On Friday night, we decided to take in a movie. We lollygagged too long over dinner, so had to go to the 'icky' theater (too busy, sticky floors, low ceilings), but had enough time to stop for a coffee at Barnes and Noble before. Unfortunately, so did about 50 chinese university students, so we skipped the coffee and just read French magazines instead. (Heh.)

This is what we saw. If you haven't seen it yet, I highly recommend it. Dark, haunting, beautiful, frightening, hopeful. Amazing. Del Toro is a genius. Quick, go, before it leaves your theater! It's worth seeing on the big screen.

Thursday, January 18, 2007

The Name Game

Dr. B and I had decided on a name for our little girl. Of course, when he asked "what was it again?", he wasn't sure about the middle name we had chosen. "It just doesn't have the right rhythm," he said. "It should have either two syllables, or four. Three just doesn't flow right. Besides, I'd like to have a name that honors your mom and my mom."

"Yeah, honey, I would, too, but my mom didn't like her name, so that's out. Your mom's name doesn't fit right, and I just can't really think of any 'J' names that I really, really like and go with the first name we've chosen."

We pulled out the trusty Mac laptop, hitting baby name websites, and got to work. We'd read off names to each other, and wait for the response--usually either a vehement "no way!" or an "eh..."

"Well, maybe there are some 'G' names that have the same sound," he said. I clicked over to 'G', and went down the list, passing all the ones with the hard G sound, searching for the gentle soft G that would be like my mom and his mom's names.

"Giada!!!" he exclaimed, reading over my shoulder. "That's a beautiful name!"


"Why not?" he said, a glow in his eyes and a grin on his face. "Agnes* Giada Skarphol Brownson. I think it's beautiful!"

"Absolutely not. Never. Uh-uh. No WAY!" I said, beginning to get a little angry.

"But honey, it's really a lovely name," he continued, "and..."

"And nothing. We are not naming our child after the Food Network TV Chef you have a crush on. Forget it."

"But she's really hot!"

"No. Not on your life."

"Well, how about Gia, then?"


(Sheesh. Anyway, if we were going to name our little girl after a famous chef, everyone knows it would be Jamie Oliver.)

Every name I read, he nixed (I think he was holding out for Giada), and I began to get frustrated. He grabbed the computer out of my hands, and I picked up my book off the coffee table and began to read. He was determined to find it, the perfect compliment to Agnes*, and he dove into the task with abandon.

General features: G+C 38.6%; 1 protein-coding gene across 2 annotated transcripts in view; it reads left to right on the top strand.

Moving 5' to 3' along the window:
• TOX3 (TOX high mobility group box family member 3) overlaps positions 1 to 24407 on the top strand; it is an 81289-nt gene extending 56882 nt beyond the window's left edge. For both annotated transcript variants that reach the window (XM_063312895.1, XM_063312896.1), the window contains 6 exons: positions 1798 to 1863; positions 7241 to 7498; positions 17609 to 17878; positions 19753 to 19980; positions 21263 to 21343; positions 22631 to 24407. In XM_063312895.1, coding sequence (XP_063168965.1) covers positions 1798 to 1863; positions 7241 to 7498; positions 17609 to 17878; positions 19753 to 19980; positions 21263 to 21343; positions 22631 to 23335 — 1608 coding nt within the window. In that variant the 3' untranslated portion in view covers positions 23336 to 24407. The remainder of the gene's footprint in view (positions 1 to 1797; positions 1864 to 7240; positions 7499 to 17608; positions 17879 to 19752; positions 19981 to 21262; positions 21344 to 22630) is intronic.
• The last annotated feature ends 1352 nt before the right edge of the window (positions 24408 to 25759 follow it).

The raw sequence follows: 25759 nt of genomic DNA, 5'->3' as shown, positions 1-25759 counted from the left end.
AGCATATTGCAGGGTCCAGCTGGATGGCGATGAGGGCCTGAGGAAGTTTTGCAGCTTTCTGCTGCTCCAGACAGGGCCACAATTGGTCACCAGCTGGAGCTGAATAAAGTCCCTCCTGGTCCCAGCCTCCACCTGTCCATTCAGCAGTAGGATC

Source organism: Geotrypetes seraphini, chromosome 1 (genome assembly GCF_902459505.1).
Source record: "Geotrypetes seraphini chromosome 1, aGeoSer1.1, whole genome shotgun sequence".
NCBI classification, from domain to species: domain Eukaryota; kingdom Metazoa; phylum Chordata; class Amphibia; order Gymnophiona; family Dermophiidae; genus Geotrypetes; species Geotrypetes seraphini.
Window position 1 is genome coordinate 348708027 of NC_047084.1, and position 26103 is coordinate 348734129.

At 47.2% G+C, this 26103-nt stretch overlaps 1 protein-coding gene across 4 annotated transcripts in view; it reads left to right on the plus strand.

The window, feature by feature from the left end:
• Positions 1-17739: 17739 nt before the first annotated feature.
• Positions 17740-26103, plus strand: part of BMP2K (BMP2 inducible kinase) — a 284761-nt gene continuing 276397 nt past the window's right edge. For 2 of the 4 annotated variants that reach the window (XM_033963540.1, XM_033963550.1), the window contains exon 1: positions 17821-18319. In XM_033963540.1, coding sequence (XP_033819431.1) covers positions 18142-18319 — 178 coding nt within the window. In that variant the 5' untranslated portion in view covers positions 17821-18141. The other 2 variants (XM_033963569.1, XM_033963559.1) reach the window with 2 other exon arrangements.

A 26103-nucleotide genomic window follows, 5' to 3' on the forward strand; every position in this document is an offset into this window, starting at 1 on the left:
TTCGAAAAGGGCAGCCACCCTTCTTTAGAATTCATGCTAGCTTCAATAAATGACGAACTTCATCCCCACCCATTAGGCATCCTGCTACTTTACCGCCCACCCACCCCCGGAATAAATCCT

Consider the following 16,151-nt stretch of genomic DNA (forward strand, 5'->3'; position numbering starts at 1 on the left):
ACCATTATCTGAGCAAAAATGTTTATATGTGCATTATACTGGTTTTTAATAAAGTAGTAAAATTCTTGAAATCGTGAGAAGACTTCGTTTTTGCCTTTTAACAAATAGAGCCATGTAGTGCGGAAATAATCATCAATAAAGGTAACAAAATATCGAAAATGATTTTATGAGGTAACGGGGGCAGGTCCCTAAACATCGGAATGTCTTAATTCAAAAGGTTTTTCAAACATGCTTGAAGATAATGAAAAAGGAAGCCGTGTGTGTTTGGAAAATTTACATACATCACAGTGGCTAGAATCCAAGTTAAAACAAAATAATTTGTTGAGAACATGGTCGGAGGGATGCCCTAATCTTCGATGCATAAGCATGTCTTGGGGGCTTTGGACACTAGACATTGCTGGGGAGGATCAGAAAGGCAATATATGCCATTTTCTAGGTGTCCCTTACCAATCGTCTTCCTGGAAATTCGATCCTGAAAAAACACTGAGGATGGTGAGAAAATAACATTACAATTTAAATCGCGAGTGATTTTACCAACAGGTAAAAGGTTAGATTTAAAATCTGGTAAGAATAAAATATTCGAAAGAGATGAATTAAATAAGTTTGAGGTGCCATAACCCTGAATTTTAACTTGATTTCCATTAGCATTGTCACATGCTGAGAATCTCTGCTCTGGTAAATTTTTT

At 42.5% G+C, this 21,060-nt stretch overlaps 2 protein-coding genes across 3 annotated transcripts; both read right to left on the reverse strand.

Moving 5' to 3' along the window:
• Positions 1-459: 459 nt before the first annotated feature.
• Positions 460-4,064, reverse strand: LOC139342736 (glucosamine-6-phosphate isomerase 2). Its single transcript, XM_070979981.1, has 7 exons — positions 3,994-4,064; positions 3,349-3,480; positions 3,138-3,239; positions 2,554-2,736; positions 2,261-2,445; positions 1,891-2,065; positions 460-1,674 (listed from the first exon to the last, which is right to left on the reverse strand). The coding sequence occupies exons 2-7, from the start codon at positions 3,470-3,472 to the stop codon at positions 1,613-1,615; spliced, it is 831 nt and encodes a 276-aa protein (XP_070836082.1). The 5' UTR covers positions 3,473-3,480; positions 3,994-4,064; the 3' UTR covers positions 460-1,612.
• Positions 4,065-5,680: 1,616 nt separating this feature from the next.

We read quietly for nearly an hour, when he finally slammed the lid down on the Mac, and said, "I give up."

"Brunhilda* is fine. This is too hard. I can't do it."

I smiled, and clicked off the lamp, as we headed up to bed.

Phew. This was much easier than choosing our china pattern.

*Agnes is not the name. Neither is Brunhilda. Keep guessing!

Monday, January 15, 2007

Suzie Homemaker

Saturday, I had spent much of the day cleaning, and was preparing for the evening meal. (OK, I'm lying. I took a 2 1/2 hour nap.) So, yeah, I was feeling guilty and decided, when Dr. B took Lucy for her late afternoon walk, to be ultra-efficient. I would throw laundry in the washer, do the dishes, bake a pie (albeit frozen) for dinner at our friends' the next night, bake some corn muffins, and start the sausage creole for supper. Dr. B came home and headed to the store for me to pick up some ice cream for the pie, and I got to work. I set the oven to preheat to 400 degrees, popped the pie and muffins in, and began soaking the sausage to remove some of its saltiness.

I can do this! I am incredibly effective, and quite the time-manager, let me tell you. Like a well-oiled machine, that's me. Donna Reed, eat your heart out.

I was elbow-deep in dishes when the smoke alarm went off, about 4 minutes later.

What the??? Hrmf. Must have been some cheese or something on the oven floor. Oh well, it'll stop. I thought.

I continued with the dishes. It didn't stop. I took a damp towel, waved it near the alarm, and it quit. Good. Back to the dishes.